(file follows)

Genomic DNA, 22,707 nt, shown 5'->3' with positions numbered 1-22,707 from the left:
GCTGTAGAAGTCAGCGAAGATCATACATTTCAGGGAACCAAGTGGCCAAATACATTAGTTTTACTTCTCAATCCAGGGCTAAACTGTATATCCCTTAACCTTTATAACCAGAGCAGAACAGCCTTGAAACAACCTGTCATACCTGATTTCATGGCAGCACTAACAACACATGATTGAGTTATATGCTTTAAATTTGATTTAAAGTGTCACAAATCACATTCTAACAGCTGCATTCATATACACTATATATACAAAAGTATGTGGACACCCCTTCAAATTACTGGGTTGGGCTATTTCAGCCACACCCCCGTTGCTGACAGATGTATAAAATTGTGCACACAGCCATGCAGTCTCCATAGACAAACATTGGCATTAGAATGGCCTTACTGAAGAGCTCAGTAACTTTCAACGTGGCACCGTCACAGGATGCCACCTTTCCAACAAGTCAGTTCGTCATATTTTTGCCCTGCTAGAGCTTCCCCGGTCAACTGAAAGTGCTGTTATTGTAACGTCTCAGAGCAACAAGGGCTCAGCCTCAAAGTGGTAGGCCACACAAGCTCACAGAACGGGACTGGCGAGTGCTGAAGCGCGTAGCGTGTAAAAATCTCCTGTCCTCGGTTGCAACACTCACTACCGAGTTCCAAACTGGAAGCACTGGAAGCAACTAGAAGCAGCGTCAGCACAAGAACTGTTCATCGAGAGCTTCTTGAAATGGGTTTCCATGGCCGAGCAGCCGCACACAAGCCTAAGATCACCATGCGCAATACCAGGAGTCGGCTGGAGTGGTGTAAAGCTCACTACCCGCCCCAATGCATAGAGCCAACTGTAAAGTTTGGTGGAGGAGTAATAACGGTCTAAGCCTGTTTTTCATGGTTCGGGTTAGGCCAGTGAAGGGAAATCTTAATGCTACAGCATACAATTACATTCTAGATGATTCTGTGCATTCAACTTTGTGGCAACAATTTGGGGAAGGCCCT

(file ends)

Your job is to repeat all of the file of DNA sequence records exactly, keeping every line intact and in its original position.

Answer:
Genomic DNA, 22,707 nt, shown 5'->3' with positions numbered 1-22,707 from the left:
GCTGTAGAAGTCAGCGAAGATCATACATTTCAGGGAACCAAGTGGCCAAATACATTAGTTTTACTTCTCAATCCAGGGCTAAACTGTATATCCCTTAACCTTTATAACCAGAGCAGAACAGCCTTGAAACAACCTGTCATACCTGATTTCATGGCAGCACTAACAACACATGATTGAGTTATATGCTTTAAATTTGATTTAAAGTGTCACAAATCACATTCTAACAGCTGCATTCATATACACTATATATACAAAAGTATGTGGACACCCCTTCAAATTACTGGGTTGGGCTATTTCAGCCACACCCCCGTTGCTGACAGATGTATAAAATTGTGCACACAGCCATGCAGTCTCCATAGACAAACATTGGCATTAGAATGGCCTTACTGAAGAGCTCAGTAACTTTCAACGTGGCACCGTCACAGGATGCCACCTTTCCAACAAGTCAGTTCGTCATATTTTTGCCCTGCTAGAGCTTCCCCGGTCAACTGAAAGTGCTGTTATTGTAACGTCTCAGAGCAACAAGGGCTCAGCCTCAAAGTGGTAGGCCACACAAGCTCACAGAACGGGACTGGCGAGTGCTGAAGCGCGTAGCGTGTAAAAATCTCCTGTCCTCGGTTGCAACACTCACTACCGAGTTCCAAACTGGAAGCACTGGAAGCAACTAGAAGCAGCGTCAGCACAAGAACTGTTCATCGAGAGCTTCTTGAAATGGGTTTCCATGGCCGAGCAGCCGCACACAAGCCTAAGATCACCATGCGCAATACCAGGAGTCGGCTGGAGTGGTGTAAAGCTCACTACCCGCCCCAATGCATAGAGCCAACTGTAAAGTTTGGTGGAGGAGTAATAACGGTCTAAGCCTGTTTTTCATGGTTCGGGTTAGGCCAGTGAAGGGAAATCTTAATGCTACAGCATACAATTACATTCTAGATGATTCTGTGCATTCAACTTTGTGGCAACAATTTGGGGAAGGCCCT